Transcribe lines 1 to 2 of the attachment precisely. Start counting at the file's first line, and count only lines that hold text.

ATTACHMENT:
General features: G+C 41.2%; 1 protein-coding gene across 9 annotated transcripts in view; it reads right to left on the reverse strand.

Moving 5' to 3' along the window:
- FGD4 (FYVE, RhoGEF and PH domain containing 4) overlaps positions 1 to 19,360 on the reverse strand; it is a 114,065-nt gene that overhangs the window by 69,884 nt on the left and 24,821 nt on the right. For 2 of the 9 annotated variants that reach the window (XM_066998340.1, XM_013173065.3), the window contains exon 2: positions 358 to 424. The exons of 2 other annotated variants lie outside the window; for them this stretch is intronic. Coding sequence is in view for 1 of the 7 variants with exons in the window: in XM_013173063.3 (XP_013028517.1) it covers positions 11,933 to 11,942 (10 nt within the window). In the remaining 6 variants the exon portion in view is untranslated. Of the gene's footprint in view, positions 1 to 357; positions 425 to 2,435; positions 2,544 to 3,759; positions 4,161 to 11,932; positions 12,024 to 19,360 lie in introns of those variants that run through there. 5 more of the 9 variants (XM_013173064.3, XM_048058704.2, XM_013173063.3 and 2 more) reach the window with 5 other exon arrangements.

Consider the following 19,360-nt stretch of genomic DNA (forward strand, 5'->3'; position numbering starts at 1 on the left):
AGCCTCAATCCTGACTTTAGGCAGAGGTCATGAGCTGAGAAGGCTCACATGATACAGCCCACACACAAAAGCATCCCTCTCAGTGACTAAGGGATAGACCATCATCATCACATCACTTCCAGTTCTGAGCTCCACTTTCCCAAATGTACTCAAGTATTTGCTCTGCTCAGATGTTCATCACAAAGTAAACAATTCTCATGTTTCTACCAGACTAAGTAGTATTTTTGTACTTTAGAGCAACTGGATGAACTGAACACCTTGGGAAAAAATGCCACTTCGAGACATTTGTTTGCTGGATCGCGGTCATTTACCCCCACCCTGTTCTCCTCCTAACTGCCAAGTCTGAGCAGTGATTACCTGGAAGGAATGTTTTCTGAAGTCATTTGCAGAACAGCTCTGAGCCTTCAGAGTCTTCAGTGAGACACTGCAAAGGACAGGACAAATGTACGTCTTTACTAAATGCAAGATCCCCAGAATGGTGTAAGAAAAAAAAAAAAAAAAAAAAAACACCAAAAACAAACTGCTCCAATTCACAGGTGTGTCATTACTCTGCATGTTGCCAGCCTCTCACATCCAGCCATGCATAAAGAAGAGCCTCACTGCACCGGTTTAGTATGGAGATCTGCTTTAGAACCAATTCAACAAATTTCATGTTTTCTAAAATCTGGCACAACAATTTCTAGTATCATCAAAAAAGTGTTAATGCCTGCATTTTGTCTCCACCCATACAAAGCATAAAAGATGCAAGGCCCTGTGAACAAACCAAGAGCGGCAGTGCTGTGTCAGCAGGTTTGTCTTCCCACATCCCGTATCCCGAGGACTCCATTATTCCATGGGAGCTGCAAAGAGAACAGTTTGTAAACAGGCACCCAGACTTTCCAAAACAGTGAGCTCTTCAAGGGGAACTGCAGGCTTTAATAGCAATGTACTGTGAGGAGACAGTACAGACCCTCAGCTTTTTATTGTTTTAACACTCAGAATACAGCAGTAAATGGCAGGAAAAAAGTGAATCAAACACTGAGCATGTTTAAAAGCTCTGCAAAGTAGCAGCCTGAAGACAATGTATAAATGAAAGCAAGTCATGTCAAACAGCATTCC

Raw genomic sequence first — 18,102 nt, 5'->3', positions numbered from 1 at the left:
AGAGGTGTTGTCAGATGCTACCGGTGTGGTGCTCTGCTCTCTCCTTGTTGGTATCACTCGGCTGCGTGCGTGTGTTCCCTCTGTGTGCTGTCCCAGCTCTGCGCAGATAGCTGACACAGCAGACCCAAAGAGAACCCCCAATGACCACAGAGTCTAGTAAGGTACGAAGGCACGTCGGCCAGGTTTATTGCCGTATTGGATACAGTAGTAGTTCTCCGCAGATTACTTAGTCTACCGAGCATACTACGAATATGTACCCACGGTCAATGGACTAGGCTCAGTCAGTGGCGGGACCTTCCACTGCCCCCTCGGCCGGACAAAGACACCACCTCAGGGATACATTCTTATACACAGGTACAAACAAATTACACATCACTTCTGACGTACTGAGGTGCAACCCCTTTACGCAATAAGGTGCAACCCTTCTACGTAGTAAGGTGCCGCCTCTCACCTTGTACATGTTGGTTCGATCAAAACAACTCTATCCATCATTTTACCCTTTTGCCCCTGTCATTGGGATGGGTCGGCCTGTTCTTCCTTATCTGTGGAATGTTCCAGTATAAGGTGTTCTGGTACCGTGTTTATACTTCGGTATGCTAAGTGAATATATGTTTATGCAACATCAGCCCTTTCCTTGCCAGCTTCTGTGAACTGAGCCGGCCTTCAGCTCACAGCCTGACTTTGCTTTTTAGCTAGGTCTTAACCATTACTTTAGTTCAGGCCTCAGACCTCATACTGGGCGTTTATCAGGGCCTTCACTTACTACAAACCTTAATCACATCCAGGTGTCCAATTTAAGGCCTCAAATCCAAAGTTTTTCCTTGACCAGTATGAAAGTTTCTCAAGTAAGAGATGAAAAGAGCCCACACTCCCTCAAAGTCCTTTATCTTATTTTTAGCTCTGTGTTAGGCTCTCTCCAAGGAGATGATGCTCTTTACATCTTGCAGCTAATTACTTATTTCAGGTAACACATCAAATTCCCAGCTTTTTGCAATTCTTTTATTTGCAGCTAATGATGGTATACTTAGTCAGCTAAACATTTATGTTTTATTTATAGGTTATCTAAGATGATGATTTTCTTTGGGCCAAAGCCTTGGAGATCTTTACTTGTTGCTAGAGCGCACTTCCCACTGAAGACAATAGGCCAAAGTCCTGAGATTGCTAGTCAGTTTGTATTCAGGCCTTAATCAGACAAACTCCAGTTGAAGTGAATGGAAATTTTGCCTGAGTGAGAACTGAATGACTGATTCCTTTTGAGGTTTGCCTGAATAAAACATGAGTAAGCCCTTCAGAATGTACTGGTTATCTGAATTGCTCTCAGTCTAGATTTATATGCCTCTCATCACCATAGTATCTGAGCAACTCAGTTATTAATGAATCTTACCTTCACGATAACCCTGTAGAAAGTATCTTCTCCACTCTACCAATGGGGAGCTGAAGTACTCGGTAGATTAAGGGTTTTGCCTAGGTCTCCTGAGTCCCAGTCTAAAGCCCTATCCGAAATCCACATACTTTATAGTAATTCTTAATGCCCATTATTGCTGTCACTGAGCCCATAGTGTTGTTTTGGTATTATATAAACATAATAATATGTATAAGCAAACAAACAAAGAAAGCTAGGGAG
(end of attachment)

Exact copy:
General features: G+C 41.2%; 1 protein-coding gene across 9 annotated transcripts in view; it reads right to left on the reverse strand.

Moving 5' to 3' along the window: